Actually I had. After interviewing for the position at the Department of Justice, I received a telephone call from somebody claiming to be the attorney general, offering me a job. I was sure it was one of my friends – they were very good impersonators, and one of them did a good Kennedy accent.
“OK,” I had said, “Let’s not play this game. Who is this?”
To which the voice on the phone replied, “Why don’t I give you my phone number in Washington and you can call me back?”
In any event, that was how I was offered a position at the Justice Department by Attorney General Robert Kennedy. His brother, President John F. Kennedy, was still alive at the time.
I didn’t say all of this to the Rebbe, but I did recount a meeting I once had in Robert Kennedy’s office on a Friday afternoon. It was getting late and he wanted to continue, but I said, “I’m sorry but I’m a Sabbath observer and I really have to get home before the Sabbath begins.”
“That’s perfectly fine,” he reassured me. “Can we meet tomorrow?”
I told him no, because it would still be Shabbat.
Mr. Kennedy apologized, and then I suggested that we could meet anytime on Sunday.
“Well,” he parried, “that’s my day of rest. Why don’t we meet on Monday?”
I told the Rebbe this story and he smiled. Obviously, the Justice Department was very important, particularly since certain issues involving religion fall under its purview, and I think he was concerned about its attitude towards those issues. The fact that Attorney General Kennedy understood religious observance and was able to deal with it in a nice way seemed significant to the Rebbe.
Generally speaking, though, I was much more involved with an assistant attorney general, a man named John Douglas, and I told this to the Rebbe.
“Is his father the Senator from Illinois, Paul Douglas?” he clarified. I was astounded that he knew that, but he did.
I was even more surprised by the Rebbe’s knowledge of the political scene in Washington. The Rebbe was very much aware of what was happening there, and we spoke extensively about it. He wanted to know the specific type of work I was doing, whether I was able to go to court, my contacts with Robert Kennedy, and so on.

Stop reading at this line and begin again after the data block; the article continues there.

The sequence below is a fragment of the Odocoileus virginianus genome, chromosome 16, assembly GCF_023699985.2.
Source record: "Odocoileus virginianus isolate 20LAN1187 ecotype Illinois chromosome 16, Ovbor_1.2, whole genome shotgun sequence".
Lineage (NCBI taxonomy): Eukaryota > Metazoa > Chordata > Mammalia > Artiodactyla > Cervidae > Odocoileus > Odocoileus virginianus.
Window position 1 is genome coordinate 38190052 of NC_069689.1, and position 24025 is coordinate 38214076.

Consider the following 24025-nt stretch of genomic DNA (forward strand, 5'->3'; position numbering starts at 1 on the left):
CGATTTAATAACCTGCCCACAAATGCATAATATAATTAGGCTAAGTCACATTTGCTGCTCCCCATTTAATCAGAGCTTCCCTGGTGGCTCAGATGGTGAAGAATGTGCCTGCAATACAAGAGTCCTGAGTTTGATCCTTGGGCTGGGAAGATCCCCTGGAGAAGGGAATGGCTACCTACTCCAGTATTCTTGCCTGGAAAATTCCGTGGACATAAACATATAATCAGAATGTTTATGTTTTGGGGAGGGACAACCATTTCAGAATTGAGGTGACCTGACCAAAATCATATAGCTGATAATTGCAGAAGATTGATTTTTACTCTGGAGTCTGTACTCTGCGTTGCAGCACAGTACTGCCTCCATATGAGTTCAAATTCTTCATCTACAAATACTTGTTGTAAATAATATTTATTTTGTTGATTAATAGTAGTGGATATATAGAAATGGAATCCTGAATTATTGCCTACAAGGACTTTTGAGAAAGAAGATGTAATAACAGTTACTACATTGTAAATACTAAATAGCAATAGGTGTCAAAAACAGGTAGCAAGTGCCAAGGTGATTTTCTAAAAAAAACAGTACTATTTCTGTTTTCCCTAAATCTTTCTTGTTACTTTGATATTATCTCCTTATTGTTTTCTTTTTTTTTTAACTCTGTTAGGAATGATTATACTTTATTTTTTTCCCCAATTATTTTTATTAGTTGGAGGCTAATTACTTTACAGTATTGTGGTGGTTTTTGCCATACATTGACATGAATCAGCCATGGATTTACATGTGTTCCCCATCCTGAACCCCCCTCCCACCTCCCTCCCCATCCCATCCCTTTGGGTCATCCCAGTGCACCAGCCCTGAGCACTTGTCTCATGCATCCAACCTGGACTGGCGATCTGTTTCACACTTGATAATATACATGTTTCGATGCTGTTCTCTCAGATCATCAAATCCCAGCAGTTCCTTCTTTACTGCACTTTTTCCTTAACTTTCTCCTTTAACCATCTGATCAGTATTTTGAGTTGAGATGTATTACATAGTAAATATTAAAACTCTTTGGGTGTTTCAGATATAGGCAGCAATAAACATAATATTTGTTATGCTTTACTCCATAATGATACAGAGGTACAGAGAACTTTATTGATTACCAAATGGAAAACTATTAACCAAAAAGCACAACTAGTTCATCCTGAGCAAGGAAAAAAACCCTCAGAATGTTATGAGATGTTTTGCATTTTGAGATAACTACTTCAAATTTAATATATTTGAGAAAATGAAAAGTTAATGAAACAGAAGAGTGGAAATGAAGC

“Look,” I explained, “I really am just a new lawyer – I’m still waiting to hear whether I passed the bar!”
Now the Rebbe just smiled, but didn’t say anything. The next day, I have to say, the New York Times published a list of who had passed the New York Bar Exam and fortunately, I was on it.
While we spoke, there was nothing else that was relevant to the Rebbe other than talking to me. His thinking was foursquare on me, without any interruptions, which was amazing to me.
The Rebbe advised me to set a regular time for Torah learning.
“No matter how long it is,” he told me, “you should pick a time and make it fixed, so you know you are going to learn then.”
Finally, he spoke to me about Golda, and then he stood up and put out his hand. “S’iz a gutte shidduch – It’s a good match. Mazel Tov!”
To me it felt that the interview lasted just a few minutes but when I came out, my father-in-law was sweating bullets – he had no idea why it was taking so long.
He came running over, and then had a few more moments together with the Rebbe. I told my wife and her mother that the Rebbe had said Mazel Tov, so I guess we were okay to get married. Then, at last, my father-in-law came out again: “Mazel Tov!”
Mr. Marty Jacobs resides in Bal Harbour, Florida, where he practices law. He was interviewed in June of 2012.